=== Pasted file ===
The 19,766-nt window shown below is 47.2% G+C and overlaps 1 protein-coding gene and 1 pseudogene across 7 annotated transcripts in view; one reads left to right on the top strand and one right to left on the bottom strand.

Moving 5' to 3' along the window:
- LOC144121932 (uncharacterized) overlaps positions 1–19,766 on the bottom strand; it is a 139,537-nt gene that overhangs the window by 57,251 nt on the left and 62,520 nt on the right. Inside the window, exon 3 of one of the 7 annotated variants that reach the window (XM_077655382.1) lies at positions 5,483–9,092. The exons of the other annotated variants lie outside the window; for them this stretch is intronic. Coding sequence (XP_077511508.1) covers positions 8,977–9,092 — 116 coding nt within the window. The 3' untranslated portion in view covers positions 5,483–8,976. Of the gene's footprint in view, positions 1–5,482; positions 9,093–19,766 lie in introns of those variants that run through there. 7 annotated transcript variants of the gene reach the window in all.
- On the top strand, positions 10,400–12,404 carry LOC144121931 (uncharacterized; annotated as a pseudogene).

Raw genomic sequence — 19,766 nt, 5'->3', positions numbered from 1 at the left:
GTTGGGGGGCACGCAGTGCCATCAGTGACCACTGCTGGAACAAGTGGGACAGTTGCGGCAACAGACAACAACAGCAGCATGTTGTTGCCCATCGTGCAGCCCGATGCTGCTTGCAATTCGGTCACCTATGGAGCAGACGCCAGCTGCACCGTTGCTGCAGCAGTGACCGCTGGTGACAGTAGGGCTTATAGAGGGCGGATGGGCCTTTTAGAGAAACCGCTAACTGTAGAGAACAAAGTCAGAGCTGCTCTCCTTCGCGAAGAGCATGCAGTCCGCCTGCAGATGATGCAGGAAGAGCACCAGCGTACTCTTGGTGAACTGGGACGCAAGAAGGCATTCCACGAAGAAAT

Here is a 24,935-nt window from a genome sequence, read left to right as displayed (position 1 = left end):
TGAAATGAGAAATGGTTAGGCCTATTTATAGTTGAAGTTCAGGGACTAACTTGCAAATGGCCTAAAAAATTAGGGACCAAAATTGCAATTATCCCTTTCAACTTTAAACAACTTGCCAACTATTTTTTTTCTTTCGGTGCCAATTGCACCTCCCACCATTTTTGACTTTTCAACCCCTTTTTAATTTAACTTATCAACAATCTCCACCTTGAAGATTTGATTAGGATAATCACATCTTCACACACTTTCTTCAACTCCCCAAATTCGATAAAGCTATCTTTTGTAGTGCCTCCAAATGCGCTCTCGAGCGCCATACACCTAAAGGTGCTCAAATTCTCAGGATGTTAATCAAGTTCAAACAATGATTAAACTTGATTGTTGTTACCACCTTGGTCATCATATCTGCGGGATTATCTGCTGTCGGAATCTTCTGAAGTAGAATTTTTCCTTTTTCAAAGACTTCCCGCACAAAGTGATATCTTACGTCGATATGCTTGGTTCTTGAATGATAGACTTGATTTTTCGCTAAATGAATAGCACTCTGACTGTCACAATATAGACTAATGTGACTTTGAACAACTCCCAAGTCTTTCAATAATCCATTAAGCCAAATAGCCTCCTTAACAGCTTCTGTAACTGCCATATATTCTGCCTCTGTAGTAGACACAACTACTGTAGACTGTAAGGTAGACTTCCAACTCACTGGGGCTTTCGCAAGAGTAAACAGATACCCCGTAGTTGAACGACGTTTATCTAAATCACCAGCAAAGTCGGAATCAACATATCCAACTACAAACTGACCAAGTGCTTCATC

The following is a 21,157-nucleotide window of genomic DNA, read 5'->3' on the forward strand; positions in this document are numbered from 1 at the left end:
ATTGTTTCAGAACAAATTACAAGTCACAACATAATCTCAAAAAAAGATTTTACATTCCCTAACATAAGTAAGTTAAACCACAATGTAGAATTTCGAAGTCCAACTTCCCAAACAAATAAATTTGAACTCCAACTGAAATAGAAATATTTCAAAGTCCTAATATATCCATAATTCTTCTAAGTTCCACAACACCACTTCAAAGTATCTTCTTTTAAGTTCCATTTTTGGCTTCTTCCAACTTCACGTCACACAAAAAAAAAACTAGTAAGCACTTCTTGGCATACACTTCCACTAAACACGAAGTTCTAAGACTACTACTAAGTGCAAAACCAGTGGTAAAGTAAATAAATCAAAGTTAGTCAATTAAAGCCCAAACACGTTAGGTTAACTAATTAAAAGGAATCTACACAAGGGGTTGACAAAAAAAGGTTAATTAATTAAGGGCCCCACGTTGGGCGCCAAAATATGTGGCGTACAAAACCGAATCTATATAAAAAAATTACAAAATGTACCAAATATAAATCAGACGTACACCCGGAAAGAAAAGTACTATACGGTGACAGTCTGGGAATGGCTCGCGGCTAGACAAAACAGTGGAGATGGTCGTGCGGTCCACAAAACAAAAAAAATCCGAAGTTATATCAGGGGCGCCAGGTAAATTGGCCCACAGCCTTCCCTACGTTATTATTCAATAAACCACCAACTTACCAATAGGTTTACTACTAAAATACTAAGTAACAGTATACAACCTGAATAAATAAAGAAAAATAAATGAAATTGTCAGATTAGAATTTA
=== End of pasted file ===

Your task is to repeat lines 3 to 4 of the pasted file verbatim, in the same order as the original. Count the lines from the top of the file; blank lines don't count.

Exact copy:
- LOC144121932 (uncharacterized) overlaps positions 1–19,766 on the bottom strand; it is a 139,537-nt gene that overhangs the window by 57,251 nt on the left and 62,520 nt on the right. Inside the window, exon 3 of one of the 7 annotated variants that reach the window (XM_077655382.1) lies at positions 5,483–9,092. The exons of the other annotated variants lie outside the window; for them this stretch is intronic. Coding sequence (XP_077511508.1) covers positions 8,977–9,092 — 116 coding nt within the window. The 3' untranslated portion in view covers positions 5,483–8,976. Of the gene's footprint in view, positions 1–5,482; positions 9,093–19,766 lie in introns of those variants that run through there. 7 annotated transcript variants of the gene reach the window in all.
- On the top strand, positions 10,400–12,404 carry LOC144121931 (uncharacterized; annotated as a pseudogene).